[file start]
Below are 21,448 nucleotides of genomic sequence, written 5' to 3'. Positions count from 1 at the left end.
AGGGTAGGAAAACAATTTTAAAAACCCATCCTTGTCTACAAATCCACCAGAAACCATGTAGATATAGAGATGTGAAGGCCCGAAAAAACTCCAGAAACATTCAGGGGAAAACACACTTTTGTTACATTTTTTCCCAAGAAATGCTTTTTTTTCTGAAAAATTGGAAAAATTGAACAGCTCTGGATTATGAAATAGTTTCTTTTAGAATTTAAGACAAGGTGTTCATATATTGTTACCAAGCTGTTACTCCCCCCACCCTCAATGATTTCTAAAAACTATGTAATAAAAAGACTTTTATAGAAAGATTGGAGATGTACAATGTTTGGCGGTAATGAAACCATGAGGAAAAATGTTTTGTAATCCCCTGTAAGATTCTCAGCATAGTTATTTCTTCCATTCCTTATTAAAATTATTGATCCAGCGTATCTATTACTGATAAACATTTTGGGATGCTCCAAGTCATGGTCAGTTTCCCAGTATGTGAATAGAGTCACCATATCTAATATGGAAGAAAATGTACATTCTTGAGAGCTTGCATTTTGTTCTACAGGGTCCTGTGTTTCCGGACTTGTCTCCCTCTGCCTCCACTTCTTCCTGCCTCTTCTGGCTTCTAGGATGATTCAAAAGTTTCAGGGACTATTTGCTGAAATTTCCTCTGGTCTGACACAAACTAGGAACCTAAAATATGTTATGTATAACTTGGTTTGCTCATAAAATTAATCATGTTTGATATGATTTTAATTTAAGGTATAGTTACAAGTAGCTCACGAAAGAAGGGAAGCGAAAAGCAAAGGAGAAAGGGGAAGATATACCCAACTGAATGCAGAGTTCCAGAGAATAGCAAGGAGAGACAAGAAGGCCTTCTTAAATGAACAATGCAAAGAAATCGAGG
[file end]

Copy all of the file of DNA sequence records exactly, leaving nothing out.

Below are 21,448 nucleotides of genomic sequence, written 5' to 3'. Positions count from 1 at the left end.
AGGGTAGGAAAACAATTTTAAAAACCCATCCTTGTCTACAAATCCACCAGAAACCATGTAGATATAGAGATGTGAAGGCCCGAAAAAACTCCAGAAACATTCAGGGGAAAACACACTTTTGTTACATTTTTTCCCAAGAAATGCTTTTTTTTCTGAAAAATTGGAAAAATTGAACAGCTCTGGATTATGAAATAGTTTCTTTTAGAATTTAAGACAAGGTGTTCATATATTGTTACCAAGCTGTTACTCCCCCCACCCTCAATGATTTCTAAAAACTATGTAATAAAAAGACTTTTATAGAAAGATTGGAGATGTACAATGTTTGGCGGTAATGAAACCATGAGGAAAAATGTTTTGTAATCCCCTGTAAGATTCTCAGCATAGTTATTTCTTCCATTCCTTATTAAAATTATTGATCCAGCGTATCTATTACTGATAAACATTTTGGGATGCTCCAAGTCATGGTCAGTTTCCCAGTATGTGAATAGAGTCACCATATCTAATATGGAAGAAAATGTACATTCTTGAGAGCTTGCATTTTGTTCTACAGGGTCCTGTGTTTCCGGACTTGTCTCCCTCTGCCTCCACTTCTTCCTGCCTCTTCTGGCTTCTAGGATGATTCAAAAGTTTCAGGGACTATTTGCTGAAATTTCCTCTGGTCTGACACAAACTAGGAACCTAAAATATGTTATGTATAACTTGGTTTGCTCATAAAATTAATCATGTTTGATATGATTTTAATTTAAGGTATAGTTACAAGTAGCTCACGAAAGAAGGGAAGCGAAAAGCAAAGGAGAAAGGGGAAGATATACCCAACTGAATGCAGAGTTCCAGAGAATAGCAAGGAGAGACAAGAAGGCCTTCTTAAATGAACAATGCAAAGAAATCGAGG